In February, we met up with Roth Mikoungui, a support engineer from Congo, in Nu Sentral. It took us a while to find a quiet-ish place to record and we finally settled at The Gravy Factory, which had an open-air area with a great view and was relatively quiet.
Being on the fifth floor and nestled between buildings, there wasn’t any noise from the roads and there were only two other people there outside. Initially.
We ordered some drinks and got down to recording, and that’s when some of the other guests who had been seated inside decided to come out for a photo shoot outside while screaming what sounded like a family discussion across the space.
The final sound quality isn’t the best we’ve recorded recently, with all the background noise, but it was still an interesting conversation with Roth, who talked through all the ruckus.
Here’s some of the stuff we talked about:
1.34: Roth is the first Congolese we’ve met so far! Apparently, the Congolese community in Malaysia is very small because many of them who leave the country prefer to go to China, Europe, and the US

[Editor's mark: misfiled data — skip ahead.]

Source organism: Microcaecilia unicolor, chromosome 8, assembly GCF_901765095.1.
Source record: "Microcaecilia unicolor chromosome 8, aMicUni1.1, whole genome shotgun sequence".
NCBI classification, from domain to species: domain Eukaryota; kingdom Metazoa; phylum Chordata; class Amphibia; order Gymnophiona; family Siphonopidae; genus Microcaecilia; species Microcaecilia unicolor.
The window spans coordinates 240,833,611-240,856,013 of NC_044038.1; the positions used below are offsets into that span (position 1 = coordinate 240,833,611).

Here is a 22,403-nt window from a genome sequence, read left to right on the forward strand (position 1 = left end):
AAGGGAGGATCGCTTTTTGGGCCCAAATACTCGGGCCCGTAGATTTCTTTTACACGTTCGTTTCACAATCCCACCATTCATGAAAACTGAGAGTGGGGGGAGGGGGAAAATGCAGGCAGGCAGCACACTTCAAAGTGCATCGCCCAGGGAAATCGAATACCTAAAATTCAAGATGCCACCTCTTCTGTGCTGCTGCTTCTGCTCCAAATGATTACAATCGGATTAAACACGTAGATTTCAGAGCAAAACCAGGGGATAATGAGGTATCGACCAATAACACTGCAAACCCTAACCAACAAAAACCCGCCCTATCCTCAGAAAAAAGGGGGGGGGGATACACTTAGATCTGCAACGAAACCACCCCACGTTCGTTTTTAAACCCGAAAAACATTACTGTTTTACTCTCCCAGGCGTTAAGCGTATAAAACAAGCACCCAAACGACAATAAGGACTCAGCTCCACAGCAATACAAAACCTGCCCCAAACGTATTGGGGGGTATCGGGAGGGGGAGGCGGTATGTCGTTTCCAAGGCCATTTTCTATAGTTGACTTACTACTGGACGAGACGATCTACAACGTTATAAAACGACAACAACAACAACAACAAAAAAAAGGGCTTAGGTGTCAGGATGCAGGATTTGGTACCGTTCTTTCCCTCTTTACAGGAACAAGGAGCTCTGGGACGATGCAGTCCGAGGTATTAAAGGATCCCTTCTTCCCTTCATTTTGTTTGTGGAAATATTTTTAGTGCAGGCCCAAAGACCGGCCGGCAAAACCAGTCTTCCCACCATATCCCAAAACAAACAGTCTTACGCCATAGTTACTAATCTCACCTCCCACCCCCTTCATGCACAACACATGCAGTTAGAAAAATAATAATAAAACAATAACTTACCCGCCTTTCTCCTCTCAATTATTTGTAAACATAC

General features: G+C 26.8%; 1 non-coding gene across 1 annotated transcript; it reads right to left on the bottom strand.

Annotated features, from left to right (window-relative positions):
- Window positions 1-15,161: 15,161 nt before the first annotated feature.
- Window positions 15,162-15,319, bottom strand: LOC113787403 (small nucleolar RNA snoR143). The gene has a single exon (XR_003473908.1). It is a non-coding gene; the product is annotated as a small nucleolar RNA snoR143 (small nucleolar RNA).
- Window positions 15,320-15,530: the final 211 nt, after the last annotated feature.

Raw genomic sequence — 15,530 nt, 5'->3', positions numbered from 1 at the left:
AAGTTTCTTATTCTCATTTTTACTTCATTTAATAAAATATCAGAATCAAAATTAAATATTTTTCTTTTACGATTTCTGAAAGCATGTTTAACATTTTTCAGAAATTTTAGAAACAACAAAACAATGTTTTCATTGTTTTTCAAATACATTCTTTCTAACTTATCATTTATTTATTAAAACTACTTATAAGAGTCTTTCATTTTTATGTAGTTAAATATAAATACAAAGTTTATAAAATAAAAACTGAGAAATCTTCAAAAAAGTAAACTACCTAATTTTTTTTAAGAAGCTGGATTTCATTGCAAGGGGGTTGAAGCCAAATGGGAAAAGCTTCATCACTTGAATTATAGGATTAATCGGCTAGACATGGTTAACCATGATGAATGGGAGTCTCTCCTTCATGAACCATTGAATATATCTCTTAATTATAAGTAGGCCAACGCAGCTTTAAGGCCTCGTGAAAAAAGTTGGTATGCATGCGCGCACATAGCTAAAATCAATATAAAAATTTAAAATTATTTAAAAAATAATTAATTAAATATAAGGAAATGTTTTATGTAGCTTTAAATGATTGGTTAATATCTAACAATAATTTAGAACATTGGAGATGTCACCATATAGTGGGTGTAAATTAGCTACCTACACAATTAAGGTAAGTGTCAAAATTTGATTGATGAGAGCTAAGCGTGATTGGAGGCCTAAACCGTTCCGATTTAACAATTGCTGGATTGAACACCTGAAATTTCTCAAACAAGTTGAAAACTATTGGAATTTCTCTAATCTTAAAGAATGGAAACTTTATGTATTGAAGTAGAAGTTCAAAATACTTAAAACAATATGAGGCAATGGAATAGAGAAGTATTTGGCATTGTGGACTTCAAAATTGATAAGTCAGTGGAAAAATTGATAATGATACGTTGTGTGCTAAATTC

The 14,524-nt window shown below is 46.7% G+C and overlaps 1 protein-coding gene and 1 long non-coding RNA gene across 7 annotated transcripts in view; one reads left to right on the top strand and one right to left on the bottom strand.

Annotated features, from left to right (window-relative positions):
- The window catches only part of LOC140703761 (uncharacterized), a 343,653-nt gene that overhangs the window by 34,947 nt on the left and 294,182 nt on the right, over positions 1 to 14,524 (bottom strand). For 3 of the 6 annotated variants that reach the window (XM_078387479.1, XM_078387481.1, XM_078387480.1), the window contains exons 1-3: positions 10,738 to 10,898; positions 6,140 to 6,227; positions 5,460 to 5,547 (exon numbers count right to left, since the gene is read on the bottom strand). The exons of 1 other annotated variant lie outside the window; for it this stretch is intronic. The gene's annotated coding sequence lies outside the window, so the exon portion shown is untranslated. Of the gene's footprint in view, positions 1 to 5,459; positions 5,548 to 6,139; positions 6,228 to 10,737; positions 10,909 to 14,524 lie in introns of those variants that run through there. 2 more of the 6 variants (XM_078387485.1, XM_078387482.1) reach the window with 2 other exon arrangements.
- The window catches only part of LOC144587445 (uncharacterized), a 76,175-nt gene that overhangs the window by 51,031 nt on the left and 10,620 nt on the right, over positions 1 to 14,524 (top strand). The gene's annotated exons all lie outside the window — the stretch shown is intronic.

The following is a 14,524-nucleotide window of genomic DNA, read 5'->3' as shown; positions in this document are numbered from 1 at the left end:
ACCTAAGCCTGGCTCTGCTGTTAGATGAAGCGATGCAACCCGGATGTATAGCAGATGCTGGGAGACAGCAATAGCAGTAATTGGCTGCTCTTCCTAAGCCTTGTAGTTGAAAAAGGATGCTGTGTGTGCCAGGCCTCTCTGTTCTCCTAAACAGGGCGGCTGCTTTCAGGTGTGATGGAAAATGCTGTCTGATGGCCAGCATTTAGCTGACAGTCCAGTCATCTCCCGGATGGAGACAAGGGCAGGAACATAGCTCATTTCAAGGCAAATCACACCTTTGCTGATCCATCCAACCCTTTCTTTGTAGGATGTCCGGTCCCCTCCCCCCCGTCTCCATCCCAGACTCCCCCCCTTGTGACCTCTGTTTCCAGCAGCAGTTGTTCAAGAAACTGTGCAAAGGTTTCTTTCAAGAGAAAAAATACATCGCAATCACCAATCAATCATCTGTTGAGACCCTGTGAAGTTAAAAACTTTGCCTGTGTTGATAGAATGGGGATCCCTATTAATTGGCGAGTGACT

7.26: Apparently, Guineans have a big community in Malaysia. We haven’t ever met anyone from there. Or maybe we have and didn’t know.
9.53: Some foreigners (or just people who’ve never been at before decided now was the best time to crowd around the people recording and take pictures. That’s all the discussions you hear in the background for the next few minutes.
13.00: “Before I used to be very sexy with a six-pack, but now I have a family pack, so…”
14.23: “They are black like me and they have jobs, is there any magic involved? No. If they can do it, so can I.
14.32: When you try your best, you never know when the door is going to open.
21.22: It’s better to see something that you failed at because you know that at least you tried.
25.17: If you see it in that perspective that they are exploiting you, they are using you, you will quit your job. You will not work. But on the other hand, you can see it as a chance to gain experience and learn while looking for better opportunities, and build your career.
The Other Expats’ sound design is by the Big Mean Sound Machine and the intro was created by the Small Room Production.